Lisbon’s Web Summit won’t be the same

Ireland’s high-profile tech event packed its bags on Thursday and set sail for Portugal. But will it succeed there, and will Dublin rue its departure?

Digital Development Editor of The Irish Times, Hugh Linehan, looks around Machine Summit, a section of the Web Summit, to find out what technology we're likely to be using in the next few years.


On the Dart to Sandymount they’re talking about angels and unicorns. Which is strange, as they’re not five-year-olds. In fact pretty much everyone in the carriage is a 25- to 45-year-old man wearing the same uniform: suit jacket, no tie, jeans. The chat is also of VCs and VR, pivots and platforms, bootstraps and wearables. You’d need an app to translate this stuff.

My phone pings – again – with a notification from the Web Summit app. “Hi Hugh! I’m a 20 year old girl from Australia, co-founder of ClosetDrop – Rent out your wardrobe. To put it simply, we’re basically the Airbnb of fashion. My best friend and I started ClosetDrop to help girls all around the world fulfil their expensive taste in fashion for just a fraction of the price. ClosetDrop is a global online market-place where girls can rent out their own clothes, shoes & accessories between each other . . .”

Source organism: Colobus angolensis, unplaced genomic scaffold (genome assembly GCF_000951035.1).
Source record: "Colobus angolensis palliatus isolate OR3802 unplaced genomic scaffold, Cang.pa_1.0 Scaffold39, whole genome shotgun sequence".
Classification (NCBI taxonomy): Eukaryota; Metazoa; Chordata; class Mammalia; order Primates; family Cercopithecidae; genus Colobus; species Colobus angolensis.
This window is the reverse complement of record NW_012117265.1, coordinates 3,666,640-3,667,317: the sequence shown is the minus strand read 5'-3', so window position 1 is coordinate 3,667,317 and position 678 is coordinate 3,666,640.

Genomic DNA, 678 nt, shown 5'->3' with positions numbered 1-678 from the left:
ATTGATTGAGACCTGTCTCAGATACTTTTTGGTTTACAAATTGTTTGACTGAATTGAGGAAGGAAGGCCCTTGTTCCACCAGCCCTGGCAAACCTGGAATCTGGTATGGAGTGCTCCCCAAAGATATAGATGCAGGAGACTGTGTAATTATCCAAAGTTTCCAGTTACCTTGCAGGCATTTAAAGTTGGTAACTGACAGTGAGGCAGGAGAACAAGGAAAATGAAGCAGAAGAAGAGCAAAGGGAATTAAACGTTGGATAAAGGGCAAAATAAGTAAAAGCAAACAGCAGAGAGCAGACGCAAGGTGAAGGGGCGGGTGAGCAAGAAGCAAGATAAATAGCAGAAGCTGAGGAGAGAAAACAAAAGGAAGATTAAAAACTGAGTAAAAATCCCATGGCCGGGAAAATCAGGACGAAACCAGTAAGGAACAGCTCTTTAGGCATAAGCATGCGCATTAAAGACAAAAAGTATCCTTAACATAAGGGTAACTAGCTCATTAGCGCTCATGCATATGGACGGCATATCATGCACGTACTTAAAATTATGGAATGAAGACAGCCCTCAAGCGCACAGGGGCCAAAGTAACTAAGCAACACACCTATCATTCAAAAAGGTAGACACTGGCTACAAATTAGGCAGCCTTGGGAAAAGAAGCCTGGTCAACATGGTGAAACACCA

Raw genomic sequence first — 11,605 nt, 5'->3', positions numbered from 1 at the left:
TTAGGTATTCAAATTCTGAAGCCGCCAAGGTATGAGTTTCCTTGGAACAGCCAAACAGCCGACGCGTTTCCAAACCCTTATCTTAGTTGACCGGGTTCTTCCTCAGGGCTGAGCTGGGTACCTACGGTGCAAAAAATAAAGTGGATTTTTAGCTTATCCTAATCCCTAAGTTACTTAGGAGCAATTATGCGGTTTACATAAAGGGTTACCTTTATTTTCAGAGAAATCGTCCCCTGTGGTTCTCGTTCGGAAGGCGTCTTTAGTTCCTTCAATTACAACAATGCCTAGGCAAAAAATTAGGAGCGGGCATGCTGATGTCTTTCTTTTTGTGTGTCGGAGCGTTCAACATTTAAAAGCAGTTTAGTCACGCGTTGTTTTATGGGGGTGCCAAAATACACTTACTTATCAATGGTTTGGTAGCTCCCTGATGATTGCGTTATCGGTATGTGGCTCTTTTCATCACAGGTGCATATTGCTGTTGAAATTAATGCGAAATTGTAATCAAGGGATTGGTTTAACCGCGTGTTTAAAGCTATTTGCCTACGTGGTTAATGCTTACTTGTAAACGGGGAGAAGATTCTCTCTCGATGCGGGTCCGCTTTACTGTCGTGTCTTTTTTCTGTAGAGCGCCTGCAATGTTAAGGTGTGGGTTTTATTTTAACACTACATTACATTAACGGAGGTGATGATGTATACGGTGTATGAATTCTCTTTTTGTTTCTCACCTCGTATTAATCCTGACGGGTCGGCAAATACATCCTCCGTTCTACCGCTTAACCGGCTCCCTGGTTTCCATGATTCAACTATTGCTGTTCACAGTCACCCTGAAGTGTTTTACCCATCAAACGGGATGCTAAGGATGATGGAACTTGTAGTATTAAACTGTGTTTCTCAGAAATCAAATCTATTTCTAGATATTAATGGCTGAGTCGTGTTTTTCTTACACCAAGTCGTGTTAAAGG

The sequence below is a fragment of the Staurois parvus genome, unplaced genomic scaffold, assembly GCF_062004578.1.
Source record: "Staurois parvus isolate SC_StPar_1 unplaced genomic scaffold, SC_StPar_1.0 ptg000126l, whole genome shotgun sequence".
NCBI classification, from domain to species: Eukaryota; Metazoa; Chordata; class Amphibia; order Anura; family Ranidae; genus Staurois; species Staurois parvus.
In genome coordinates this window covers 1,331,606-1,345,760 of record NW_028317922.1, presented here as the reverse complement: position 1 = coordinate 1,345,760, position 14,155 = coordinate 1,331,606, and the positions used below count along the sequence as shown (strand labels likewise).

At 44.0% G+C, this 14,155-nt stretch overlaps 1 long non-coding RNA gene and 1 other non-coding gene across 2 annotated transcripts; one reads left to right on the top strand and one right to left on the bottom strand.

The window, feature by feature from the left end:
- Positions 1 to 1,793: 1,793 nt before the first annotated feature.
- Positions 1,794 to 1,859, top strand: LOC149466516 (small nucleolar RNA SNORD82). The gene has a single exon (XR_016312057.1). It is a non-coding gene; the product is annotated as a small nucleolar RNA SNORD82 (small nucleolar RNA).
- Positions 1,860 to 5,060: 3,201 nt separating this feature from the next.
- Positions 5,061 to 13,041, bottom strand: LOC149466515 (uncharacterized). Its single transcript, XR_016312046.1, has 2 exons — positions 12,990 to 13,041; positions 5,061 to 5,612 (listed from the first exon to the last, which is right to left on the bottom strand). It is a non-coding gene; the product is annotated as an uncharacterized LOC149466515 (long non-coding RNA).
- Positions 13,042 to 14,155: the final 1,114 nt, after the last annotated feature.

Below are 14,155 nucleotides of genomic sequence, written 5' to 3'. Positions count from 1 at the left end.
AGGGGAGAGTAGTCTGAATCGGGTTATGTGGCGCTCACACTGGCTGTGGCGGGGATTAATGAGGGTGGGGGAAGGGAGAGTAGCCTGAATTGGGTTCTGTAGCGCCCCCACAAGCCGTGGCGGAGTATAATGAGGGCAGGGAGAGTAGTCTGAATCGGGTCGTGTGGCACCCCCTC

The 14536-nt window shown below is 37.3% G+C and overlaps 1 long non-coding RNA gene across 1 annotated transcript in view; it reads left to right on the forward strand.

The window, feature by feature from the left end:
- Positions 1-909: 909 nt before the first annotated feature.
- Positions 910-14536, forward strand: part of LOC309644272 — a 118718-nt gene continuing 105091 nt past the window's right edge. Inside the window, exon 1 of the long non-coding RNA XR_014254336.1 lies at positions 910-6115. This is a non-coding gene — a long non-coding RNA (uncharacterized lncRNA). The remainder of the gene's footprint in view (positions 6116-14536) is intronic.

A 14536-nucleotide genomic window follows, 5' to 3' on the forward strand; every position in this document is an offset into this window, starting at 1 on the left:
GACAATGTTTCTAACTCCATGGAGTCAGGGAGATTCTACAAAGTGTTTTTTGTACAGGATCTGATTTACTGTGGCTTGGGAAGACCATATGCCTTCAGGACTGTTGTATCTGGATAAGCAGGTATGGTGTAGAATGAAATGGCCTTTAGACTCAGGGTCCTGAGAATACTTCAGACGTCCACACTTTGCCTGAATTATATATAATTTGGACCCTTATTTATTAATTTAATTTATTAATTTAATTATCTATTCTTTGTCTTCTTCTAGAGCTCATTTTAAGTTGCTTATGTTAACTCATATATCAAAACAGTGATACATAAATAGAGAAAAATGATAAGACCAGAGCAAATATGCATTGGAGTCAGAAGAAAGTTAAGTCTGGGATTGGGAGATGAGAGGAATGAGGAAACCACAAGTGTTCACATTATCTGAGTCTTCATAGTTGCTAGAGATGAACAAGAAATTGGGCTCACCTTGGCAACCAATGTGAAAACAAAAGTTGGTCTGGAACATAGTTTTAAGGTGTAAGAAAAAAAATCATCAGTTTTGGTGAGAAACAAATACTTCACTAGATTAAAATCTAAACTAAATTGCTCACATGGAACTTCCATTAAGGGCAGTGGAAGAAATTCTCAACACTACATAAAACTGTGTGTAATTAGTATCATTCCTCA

I’m still 10 minutes from the entrance, but I feel as if I’m already deep inside the forcefield of Web Summit. (The definite article is always absent, as with Fight Club or Electric Picnic, or Narnia). What is this strange place, and why does it exist?

Part evangelical prayer meeting, part digital flea market, it’s a mixture of the huckster and the hipster, and in its own way it provides a snapshot of a lot of the forces that, for good or ill, proclaim that they’re going to change your world.